Success: 98% repayment

Impact: CPS mentors report that their employees are no longer asking for emergency help—this is something they are solving within their groups.

More Partners

St. Joseph Matale Women’s Umbrella
Group (Uganda)

Marian Brothers Refugee Loan Project (Uganda)

Sacred Heart Partners Refugee Loan Project (Uganda)

Under the Same Tree (Uganda and Kenya)




Cow Program

Cow (Masaka, Mityana)

Neighboring farmers invest in themselves by training together and helping each other prepare their farms for a zero-grazing cow.

Each qualified family receives a pregnant cow, which gives birth and produces 18-24 liters of milk each day – enough for the family’s needs and extra to sell. This income is used to improve their diets, send children to school, and make improvements to their home and farm.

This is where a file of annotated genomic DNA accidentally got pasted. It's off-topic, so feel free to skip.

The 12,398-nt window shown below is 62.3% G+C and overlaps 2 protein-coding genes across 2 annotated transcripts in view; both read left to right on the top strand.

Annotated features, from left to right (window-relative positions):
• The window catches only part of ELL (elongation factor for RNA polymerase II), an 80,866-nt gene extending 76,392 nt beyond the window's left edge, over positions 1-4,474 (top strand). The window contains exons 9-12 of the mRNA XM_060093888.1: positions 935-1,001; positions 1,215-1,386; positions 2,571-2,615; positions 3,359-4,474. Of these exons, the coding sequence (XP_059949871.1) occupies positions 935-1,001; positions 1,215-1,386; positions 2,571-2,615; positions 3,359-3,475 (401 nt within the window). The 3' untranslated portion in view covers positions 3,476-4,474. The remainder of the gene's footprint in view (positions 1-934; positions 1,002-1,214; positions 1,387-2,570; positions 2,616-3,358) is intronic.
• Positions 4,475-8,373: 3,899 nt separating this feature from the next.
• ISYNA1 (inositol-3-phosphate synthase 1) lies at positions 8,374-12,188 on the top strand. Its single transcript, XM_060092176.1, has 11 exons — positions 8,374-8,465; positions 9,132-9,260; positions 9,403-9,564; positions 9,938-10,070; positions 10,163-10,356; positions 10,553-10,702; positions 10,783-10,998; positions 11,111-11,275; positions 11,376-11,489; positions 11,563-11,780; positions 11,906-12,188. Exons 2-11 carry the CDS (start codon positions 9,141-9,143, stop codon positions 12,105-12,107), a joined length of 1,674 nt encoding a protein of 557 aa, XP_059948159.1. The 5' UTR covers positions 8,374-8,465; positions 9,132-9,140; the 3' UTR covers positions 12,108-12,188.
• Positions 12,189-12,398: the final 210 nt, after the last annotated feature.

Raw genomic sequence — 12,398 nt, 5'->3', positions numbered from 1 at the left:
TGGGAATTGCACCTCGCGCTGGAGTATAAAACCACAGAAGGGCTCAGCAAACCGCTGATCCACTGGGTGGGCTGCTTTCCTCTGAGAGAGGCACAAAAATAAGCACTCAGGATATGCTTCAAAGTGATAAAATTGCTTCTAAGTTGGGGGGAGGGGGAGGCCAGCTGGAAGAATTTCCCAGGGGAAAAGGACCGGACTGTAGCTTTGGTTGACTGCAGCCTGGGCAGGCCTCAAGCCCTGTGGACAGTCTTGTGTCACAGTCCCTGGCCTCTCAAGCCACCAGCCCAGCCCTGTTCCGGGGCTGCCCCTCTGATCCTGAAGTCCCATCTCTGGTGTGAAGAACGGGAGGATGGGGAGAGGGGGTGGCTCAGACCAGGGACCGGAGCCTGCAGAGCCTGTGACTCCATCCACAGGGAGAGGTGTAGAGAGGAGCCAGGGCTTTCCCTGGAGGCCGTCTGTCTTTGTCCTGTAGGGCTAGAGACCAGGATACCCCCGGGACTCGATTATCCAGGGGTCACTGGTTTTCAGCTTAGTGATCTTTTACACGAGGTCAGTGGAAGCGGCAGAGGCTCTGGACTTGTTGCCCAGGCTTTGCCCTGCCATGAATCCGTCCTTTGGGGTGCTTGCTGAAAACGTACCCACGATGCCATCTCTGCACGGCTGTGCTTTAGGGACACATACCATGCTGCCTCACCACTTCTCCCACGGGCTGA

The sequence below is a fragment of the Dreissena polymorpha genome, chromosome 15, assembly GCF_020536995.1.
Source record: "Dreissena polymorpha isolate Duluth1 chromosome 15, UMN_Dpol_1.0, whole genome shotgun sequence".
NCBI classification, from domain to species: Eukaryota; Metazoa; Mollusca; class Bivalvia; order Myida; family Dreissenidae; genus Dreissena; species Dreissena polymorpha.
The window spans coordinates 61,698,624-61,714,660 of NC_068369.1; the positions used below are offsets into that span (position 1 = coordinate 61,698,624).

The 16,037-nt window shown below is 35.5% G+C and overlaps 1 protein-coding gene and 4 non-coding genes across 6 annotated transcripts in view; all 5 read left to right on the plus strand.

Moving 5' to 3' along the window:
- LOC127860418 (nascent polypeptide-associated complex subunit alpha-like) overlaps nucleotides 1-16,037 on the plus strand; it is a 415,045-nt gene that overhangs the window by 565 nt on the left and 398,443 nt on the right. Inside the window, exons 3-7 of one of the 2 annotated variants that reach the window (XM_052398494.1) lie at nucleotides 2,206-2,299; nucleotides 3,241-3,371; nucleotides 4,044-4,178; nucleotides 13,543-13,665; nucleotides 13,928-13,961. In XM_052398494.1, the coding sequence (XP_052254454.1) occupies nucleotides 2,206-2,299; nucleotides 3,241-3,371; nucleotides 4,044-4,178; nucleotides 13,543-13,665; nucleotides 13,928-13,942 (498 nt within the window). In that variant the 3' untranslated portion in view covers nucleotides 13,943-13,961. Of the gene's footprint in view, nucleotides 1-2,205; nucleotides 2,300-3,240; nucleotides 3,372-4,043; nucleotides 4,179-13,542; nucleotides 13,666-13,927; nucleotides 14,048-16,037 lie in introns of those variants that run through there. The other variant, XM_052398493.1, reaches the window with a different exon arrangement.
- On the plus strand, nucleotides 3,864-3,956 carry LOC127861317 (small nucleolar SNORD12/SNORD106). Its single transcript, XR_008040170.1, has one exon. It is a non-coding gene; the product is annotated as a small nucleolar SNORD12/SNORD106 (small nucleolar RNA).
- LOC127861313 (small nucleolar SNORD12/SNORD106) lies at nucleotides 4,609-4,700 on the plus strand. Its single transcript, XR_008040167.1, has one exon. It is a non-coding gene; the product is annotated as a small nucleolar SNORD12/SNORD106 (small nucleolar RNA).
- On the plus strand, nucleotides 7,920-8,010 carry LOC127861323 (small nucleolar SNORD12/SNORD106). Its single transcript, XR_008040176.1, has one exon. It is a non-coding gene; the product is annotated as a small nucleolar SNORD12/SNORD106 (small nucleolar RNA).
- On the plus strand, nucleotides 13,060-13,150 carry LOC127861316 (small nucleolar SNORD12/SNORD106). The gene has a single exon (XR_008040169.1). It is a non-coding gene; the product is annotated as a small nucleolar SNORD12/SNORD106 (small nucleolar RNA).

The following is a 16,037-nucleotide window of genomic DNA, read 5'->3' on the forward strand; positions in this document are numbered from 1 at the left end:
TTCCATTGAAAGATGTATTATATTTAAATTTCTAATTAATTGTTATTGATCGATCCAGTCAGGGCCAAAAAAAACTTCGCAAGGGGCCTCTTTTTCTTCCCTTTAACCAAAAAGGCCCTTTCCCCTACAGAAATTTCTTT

After 12 months, the first female calf is passed on to the next qualified family, making this project 100% sustainable. Steps 1 and 2 are then successfully repeated.



Safe Woman Program

Piglet (Masaka)

Post-fistula women receive training in raising and selling pigs, recruiting two neighbors to help them build a zero grazing shed.

Each post-fistula woman receives a high-quality piglet, six months of feed, and vaccinations. As litters are produced, she can sell piglets at market as an income project.

Out of the first litter, she passes on a female piglet to each of her helpers. They in turn pay forward one female piglet out of their first litters back to the project.

Safe Birth